National Forest Foundation

Finding Creative Solutions to Ramp up Work on Colorado Fourteeners

Treasured Landscapes, Collaboration


As the desire to summit Fourteeners across Colorado increases, so does the need to work together to rebuild degraded trails and restore fragile alpine habitat on Colorado’s iconic and beloved fourteen-thousand-foot peaks (“Fourteeners”). Through the Find Your Fourteener campaign, the NFF is working with partners to create forward-thinking solutions that will increase the pace and scale of restoration and habitat protection on Colorado’s beloved Fourteeners – and implement those solutions in a collaborative, coordinated manner.

One solution is the development of a special role for “Peak Apprentices.” Through a special partnership between the Rocky Mountain Youth Corps and Colorado Fourteeners Initiative, two Apprentices are paving the way in the inaugural position on Mount Elbert and Quandary Peak. Designed to coordinate communications and work objectives between weekday crews and weekend volunteer groups, these positions are helping to ensure success on Mount Elbert and Quandary Peak as multiple crews and volunteer groups move in and out of each project site. 

Partnership and collaboration define the Peak Apprentice program. With support from the NFF, Rocky Mountain Youth Corps recruited, hired and trained two Peak Apprentices. On the peaks, in addition to coordinating and communicating about day-to-day work, the Apprentices learn from and assist highly skilled crews from the Colorado Fourteeners Initiative. 

Through these types of apprenticeships, the NFF and partners hope to expand the pool of professional trail builders with technical skills and experiences working in alpine, fragile environments.

The NFF is proud to partner with Rocky Mountain Youth Corps and Colorado Fourteeners Initiative to implement this new program; both organizations have stellar records of recruiting, training, and employing the next generation of trail stewards. 

The NFF recently caught up with Jack, the 2017 Peak Apprentice on Quandary Peak. In the video below Jack explains his role on Quandary Peak, where he works with two staff from the Colorado Fourteeners Initiative – Margaret and Timo – while also interacting with volunteer groups and roving, “adopt-a-peak” crews from the Colorado Fourteeners Initiative.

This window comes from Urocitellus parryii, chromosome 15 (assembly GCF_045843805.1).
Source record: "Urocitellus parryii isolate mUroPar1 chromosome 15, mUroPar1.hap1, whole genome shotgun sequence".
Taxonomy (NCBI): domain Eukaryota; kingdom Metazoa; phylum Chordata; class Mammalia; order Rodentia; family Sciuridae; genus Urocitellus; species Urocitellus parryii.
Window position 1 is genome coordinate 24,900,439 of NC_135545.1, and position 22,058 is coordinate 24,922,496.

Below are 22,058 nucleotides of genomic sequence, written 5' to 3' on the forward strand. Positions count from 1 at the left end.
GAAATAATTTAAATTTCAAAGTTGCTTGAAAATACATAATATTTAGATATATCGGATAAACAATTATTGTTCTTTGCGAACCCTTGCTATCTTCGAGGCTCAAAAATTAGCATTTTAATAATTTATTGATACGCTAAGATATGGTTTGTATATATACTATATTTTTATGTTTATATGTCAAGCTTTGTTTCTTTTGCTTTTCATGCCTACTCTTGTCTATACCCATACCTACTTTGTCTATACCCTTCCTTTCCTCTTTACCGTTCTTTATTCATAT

• “RMYC” = Rocky Mountain Youth Corps
  • “CFI” = Colorado Fourteeners Initiative 

Related Posts

Five Things I Learned While Mapping Rattlesnake Dens

To gauge the overall health of an ecosystem, managers often target one particular species, and native snakes are one species managers rely on. For much of the country that includes one or more of the 32 species of rattlesnakes found in the United States.

Read more

Get to Know the Trail Groups of the White Mountain National Forest

There are currently 11 different trail clubs in the White Mountain National Forest that steward the Forest’s more than 1,200 miles of trails. This is in addition to at least 16 other organizations that are current trail maintainers. To make it easier, we’ve put together a brief overview of some of the key trail clubs in the White Mountains for you.

Read more

Increasing Engagement in Forest Plans

As part of our mission, the National Forest Foundation (NFF) offers neutral facilitation services for collaborative efforts that benefit National Forest System lands. Over the past year, we have been asked to conduct collaborative assessments and design stakeholder processes in order to expand engagement in forest planning.

Read more

Share this post on social media